This interview contains mild spoilers for Adventure Time: Fionna and Cake, all ten episodes of which are now available for streaming on Max.

In Fionna and Cake, the gender-swapped heroes at the heart of Ice King’s fanfiction step into the spotlight! The series features the return of Fionna (Madeleine Martin) and Cake (Roz Ryan), along with many other favorite characters and locales from all 10 seasons of Adventure Time and the four Adventure Time: Distant Lands specials.

Fionna and Cake from showrunner Adam Muto.

The Beat caught up with Fionna and Cake showrunner Adam Muto over Zoom. We asked all about picking up continuity from Adventure Time and Distant Lands, learned about how Fionna and Cake carries on the franchise’s musical traditions, and inquired about the role of fanfiction in the spin-off series.

This interview has been edited for clarity and length.

AVERY KAPLAN: Fionna and Cake draws on an extensive amount of continuity from both Adventure Time and Distant Lands. What was the process of creating the series like? Was this a matter of picking up plan storylines, or of discovering happy continuity coincidences?

ADAM MUTO: Some of both! A lot of it was like where continuity left us off at the original series, the end of that, and what could be a good starting point or entry point for new stories, but also for people who haven’t watched the show a ton, because 10 seasons is a lot. So you want to occasionally have points where you don’t have to have done a lot of homework and kind of re-present things.

And Simon and Fionna kind of were things that we didn’t see a ton of in the original series. I mean, there were Fionna and Cake episodes, but across the life of the series only five or six, and Simon, you only usually saw as Ice King. So changing him at the end of the series left him in a place where realistically – not that we have to be realistic – but he would be a little bit traumatized. And not just back to normal and happy about being cured; or the idea of being cured might be double-edged. So it felt like that was an opportunity.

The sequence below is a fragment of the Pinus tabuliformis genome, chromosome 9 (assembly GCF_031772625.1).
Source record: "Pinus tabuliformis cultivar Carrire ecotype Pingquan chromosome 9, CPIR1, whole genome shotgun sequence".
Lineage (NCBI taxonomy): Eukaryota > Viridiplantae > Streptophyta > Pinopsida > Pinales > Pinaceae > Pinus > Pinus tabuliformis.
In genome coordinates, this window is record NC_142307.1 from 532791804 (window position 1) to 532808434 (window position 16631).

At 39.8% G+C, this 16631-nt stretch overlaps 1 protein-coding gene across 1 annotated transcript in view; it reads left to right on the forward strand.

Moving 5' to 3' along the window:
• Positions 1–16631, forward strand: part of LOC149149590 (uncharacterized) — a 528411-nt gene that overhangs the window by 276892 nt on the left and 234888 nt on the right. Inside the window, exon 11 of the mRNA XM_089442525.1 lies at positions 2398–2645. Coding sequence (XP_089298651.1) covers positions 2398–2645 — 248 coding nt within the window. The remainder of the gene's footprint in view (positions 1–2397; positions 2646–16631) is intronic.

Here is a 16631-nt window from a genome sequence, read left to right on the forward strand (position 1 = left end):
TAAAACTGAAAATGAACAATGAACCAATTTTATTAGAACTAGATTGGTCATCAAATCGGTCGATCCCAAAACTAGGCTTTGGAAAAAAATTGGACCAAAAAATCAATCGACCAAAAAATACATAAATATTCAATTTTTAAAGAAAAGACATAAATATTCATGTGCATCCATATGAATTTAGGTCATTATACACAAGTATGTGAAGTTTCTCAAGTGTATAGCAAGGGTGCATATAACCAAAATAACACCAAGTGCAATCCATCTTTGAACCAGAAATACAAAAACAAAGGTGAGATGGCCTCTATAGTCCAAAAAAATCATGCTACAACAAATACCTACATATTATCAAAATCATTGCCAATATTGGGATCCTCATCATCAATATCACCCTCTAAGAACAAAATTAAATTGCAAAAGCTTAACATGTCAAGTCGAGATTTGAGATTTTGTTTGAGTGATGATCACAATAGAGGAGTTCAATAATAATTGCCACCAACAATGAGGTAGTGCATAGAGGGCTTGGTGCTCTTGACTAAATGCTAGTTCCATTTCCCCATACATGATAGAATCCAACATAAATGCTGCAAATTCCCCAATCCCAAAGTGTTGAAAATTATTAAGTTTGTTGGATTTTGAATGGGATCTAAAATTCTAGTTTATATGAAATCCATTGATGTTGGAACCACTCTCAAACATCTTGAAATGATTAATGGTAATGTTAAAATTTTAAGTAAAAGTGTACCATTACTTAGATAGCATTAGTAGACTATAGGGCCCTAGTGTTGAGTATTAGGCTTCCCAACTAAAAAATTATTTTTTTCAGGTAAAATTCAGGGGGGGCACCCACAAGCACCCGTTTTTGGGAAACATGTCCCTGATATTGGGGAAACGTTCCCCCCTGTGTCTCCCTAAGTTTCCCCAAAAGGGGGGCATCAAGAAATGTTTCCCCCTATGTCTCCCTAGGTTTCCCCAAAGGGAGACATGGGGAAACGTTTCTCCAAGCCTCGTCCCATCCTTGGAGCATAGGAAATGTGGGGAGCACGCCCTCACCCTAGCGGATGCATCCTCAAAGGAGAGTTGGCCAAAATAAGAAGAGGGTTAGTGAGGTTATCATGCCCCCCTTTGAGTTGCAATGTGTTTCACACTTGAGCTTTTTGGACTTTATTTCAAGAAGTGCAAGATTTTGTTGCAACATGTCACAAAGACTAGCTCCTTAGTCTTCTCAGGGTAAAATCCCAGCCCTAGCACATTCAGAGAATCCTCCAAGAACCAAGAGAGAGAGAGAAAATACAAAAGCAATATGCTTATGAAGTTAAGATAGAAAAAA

We looked for the characters that we hadn’t seen a ton that it felt like could tell a story that Finn and Jake could never do, and/or the original series couldn’t really do. And also, in a strictly business sense, Fionna and Cake were recognizable because of the similarity to Finn and Jake, and kind of playing off of that and using that as a way to get it made, but not making it about them just being Finn and Jake again.

KAPLAN: Fionna and Cake is about stories in general, but an element of the story is also specifically about fanfiction. What went into ensuring the idea of fanfiction remained present throughout the series?

MUTO: It was something in the back of our heads. We didn’t want to make any direct comments on fanfiction because it’s too big of a subject. And it’s not something for us to judge in a lot of cases. But there are certain tropes that show up a lot. So it kind of gave us a chance to ask, “What kind of story can we tell for this world that would lend itself to that trope, or to that type of story?”

And yeah, them being born out of fanfiction felt like, we couldn’t forget completely, that’s where they were from. So what they were going towards and what she was trying to get back to was sort of this idealized fan-fiction version of her world. And that just happened to coincide with the default version of Ooo. So the thing that she’s pursuing is basically to get back into the fanfiction, but she’s wrong.

KAPLAN: I really love when Cake tells the two Simons to kiss.

MUTO: Yeah, I feel like that’s a fanfiction thing. But that’s also like an alternate universe thing, or whenever there’s like an episode of a show where it’s the same character, but presented in a different way.

Yeah, Cake would consider that. She’s also kind of provocative and Id driven because she’s a cat, who is more comfortable just yelling that. It felt like that was not a new question.